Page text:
US-African trade lagging despite free access, forum hears in Ivory Coast

Trade quadrupled in value from 2002 to 2008, a year when it reached $100 billion, but fell back in 2017
the signing ceremony of the Compact Millenium challenge corporation (MCC) between the Ivorian government and the MCC
Ivory Coast president Alassane Ouattara, Ivorian Presidency general secretary Patrick Achi, Millenium challenge corporation (MCC) CEO Sean Cairncross, and MCC vice-president for Compact operation Anthony Welcher pose during the signing ceremony of the Compact Millenium challenge corporation (MCC) between the Ivorian government and the MCC as part of the African Growth and Opportunity Act (AGOA) summit, on August 5, 2019 at the presidential palace in Abidjan. (Photo by ISSOUF SANOGO / AFP)

Trade between the United States and sub-Saharan Africa is in the doldrums despite a 2000 US law designed to boost access to the American market, a conference in Ivory Coast has been told. The African Growth and Opportunity Act, which in 2015 was extended to 2025, provides tariff-free access on 6,500 products to 39 countries, ranging from oil and agricultural goods to textiles, farm and handicrafts.

Trade quadrupled in value from 2002 to 2008, a year when it reached $100 billion, but fell back in 2017 to just $39 billion, according to figures compiled by the US agency USAID. The surplus is widely in Africa’s favour, but most exports to the US are in oil or petroleum-based products, not the industrialised goods that provide a value-added boost to local economies.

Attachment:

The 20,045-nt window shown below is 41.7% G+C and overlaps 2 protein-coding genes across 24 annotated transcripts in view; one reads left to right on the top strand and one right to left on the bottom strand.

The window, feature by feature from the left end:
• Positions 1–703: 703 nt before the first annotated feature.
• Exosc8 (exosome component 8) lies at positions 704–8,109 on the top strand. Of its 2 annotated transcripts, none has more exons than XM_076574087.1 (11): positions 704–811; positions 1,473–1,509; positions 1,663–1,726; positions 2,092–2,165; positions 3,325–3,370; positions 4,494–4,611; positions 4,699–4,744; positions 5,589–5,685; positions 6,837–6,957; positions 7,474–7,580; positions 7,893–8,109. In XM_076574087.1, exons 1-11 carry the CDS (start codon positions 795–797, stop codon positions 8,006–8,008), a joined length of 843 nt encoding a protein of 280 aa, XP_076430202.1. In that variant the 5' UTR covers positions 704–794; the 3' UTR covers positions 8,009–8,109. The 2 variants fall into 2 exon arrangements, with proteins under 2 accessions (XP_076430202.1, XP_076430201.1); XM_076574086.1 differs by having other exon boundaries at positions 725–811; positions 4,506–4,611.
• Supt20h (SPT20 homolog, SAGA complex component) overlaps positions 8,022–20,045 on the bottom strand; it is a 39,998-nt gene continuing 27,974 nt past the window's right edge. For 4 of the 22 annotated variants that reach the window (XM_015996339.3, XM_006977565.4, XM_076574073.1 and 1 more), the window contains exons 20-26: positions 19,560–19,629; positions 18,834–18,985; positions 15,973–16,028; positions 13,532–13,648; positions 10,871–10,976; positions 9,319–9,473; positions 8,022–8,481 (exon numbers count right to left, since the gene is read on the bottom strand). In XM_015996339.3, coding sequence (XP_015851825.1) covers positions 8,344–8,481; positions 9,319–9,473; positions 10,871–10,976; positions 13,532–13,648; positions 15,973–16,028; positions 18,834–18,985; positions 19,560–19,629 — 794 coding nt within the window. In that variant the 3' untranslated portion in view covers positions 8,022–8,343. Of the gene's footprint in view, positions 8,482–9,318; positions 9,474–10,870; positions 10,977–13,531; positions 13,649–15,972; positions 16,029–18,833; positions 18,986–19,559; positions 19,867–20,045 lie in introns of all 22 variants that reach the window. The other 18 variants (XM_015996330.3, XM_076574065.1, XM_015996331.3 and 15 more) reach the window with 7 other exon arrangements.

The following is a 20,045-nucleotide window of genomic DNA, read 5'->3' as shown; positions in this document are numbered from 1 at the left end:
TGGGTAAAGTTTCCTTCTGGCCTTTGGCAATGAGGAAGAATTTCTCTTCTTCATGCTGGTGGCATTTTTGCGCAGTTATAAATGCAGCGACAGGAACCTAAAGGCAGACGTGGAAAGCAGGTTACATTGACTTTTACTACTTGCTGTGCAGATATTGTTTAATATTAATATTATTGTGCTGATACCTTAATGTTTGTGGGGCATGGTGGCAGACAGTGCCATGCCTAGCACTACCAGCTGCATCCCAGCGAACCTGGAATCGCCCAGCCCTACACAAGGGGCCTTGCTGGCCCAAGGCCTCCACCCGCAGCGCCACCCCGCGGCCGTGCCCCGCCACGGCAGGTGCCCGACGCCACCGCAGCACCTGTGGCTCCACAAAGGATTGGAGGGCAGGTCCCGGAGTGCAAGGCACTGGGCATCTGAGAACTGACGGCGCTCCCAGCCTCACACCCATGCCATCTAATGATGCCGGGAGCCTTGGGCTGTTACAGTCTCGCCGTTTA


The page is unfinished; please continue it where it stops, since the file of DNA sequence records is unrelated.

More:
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“I do not think that AGOA has been the game-changer for many countries on the continent that we hoped it would be,” Constance Hamilton, assistant US trade representative for Africa, told the 18th AGOA Forum, ending in the Ivory Coast’s economic capital Abidjan on Tuesday.

“AGOA has not led to the trade diversification for which we originally hoped,” she said in remarks on Monday. “Petroleum products continued to account for the largest portion of AGOA imports, with a 67 per cent share,” Hamilton said. 

“And the volume of AGOA trade remains modest. In the AGOA clothing sector, for example, we get about $1 billion per year from Africa,” he said, adding that this amounted to just one per cent of all US clothing imports.

The United States is Africa’s third-biggest trade partner after the European Union and China. But Africa attracts only about one per cent of all US foreign investment. Deputy US Trade Representative Curtis Mahoney said Washington had drawn up a “variety of new initiatives” to “lay the groundwork for an even closer trade and investment partnership”.

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“We will combine the promise of the AfCFTA with these new US initiatives and help maximize the potential of US-Africa trade,” he said. The AfCFTA – the African Continental Free Trade Area – is a scheme for demolishing trade barriers among the 55-member African Union.

The long-negotiated agreement was ceremonially launched at a summit in July, but will need a year to become operational, the AU says.

According to the conclusions of a pre-forum meeting of ministers ahead of the Abidjan conference, only 18 out of 39 countries have set down a national strategy for exploiting the benefits of the AGOA.

Many African companies either do not know of the advantages that are on offer, or they do not know how to use them, the ministers found.

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